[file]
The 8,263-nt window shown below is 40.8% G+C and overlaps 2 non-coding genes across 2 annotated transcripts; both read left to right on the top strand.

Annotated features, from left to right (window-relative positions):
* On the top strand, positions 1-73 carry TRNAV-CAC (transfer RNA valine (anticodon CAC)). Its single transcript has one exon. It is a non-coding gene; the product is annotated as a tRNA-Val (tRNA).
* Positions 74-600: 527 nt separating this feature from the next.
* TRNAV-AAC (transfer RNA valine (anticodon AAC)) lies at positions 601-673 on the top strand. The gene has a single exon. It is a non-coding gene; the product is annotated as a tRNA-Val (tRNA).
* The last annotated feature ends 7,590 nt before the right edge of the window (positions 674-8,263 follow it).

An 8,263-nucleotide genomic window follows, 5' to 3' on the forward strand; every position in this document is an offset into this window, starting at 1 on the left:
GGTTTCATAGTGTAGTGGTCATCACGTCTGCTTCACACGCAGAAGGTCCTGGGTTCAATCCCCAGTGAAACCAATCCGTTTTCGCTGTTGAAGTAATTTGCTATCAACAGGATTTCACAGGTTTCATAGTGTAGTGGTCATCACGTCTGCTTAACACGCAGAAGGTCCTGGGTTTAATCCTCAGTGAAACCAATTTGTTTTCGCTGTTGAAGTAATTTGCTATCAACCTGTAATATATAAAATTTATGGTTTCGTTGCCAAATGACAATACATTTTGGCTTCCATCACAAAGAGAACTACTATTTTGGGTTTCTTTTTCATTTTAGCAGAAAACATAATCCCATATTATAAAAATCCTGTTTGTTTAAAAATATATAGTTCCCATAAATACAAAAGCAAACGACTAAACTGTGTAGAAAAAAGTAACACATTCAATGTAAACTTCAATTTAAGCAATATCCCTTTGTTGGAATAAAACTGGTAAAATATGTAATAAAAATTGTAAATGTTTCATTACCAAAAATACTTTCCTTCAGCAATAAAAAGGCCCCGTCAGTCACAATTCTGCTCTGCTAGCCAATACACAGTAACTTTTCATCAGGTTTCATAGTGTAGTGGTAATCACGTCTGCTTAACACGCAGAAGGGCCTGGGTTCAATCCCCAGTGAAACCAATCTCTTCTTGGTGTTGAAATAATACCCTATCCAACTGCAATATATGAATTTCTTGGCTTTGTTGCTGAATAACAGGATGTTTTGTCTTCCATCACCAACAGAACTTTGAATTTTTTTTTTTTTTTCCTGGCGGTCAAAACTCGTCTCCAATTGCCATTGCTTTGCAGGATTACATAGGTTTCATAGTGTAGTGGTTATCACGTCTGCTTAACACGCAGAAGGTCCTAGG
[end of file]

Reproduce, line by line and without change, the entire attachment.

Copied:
The 8,263-nt window shown below is 40.8% G+C and overlaps 2 non-coding genes across 2 annotated transcripts; both read left to right on the top strand.

Annotated features, from left to right (window-relative positions):
* On the top strand, positions 1-73 carry TRNAV-CAC (transfer RNA valine (anticodon CAC)). Its single transcript has one exon. It is a non-coding gene; the product is annotated as a tRNA-Val (tRNA).
* Positions 74-600: 527 nt separating this feature from the next.
* TRNAV-AAC (transfer RNA valine (anticodon AAC)) lies at positions 601-673 on the top strand. The gene has a single exon. It is a non-coding gene; the product is annotated as a tRNA-Val (tRNA).
* The last annotated feature ends 7,590 nt before the right edge of the window (positions 674-8,263 follow it).

An 8,263-nucleotide genomic window follows, 5' to 3' on the forward strand; every position in this document is an offset into this window, starting at 1 on the left:
GGTTTCATAGTGTAGTGGTCATCACGTCTGCTTCACACGCAGAAGGTCCTGGGTTCAATCCCCAGTGAAACCAATCCGTTTTCGCTGTTGAAGTAATTTGCTATCAACAGGATTTCACAGGTTTCATAGTGTAGTGGTCATCACGTCTGCTTAACACGCAGAAGGTCCTGGGTTTAATCCTCAGTGAAACCAATTTGTTTTCGCTGTTGAAGTAATTTGCTATCAACCTGTAATATATAAAATTTATGGTTTCGTTGCCAAATGACAATACATTTTGGCTTCCATCACAAAGAGAACTACTATTTTGGGTTTCTTTTTCATTTTAGCAGAAAACATAATCCCATATTATAAAAATCCTGTTTGTTTAAAAATATATAGTTCCCATAAATACAAAAGCAAACGACTAAACTGTGTAGAAAAAAGTAACACATTCAATGTAAACTTCAATTTAAGCAATATCCCTTTGTTGGAATAAAACTGGTAAAATATGTAATAAAAATTGTAAATGTTTCATTACCAAAAATACTTTCCTTCAGCAATAAAAAGGCCCCGTCAGTCACAATTCTGCTCTGCTAGCCAATACACAGTAACTTTTCATCAGGTTTCATAGTGTAGTGGTAATCACGTCTGCTTAACACGCAGAAGGGCCTGGGTTCAATCCCCAGTGAAACCAATCTCTTCTTGGTGTTGAAATAATACCCTATCCAACTGCAATATATGAATTTCTTGGCTTTGTTGCTGAATAACAGGATGTTTTGTCTTCCATCACCAACAGAACTTTGAATTTTTTTTTTTTTTTCCTGGCGGTCAAAACTCGTCTCCAATTGCCATTGCTTTGCAGGATTACATAGGTTTCATAGTGTAGTGGTTATCACGTCTGCTTAACACGCAGAAGGTCCTAGG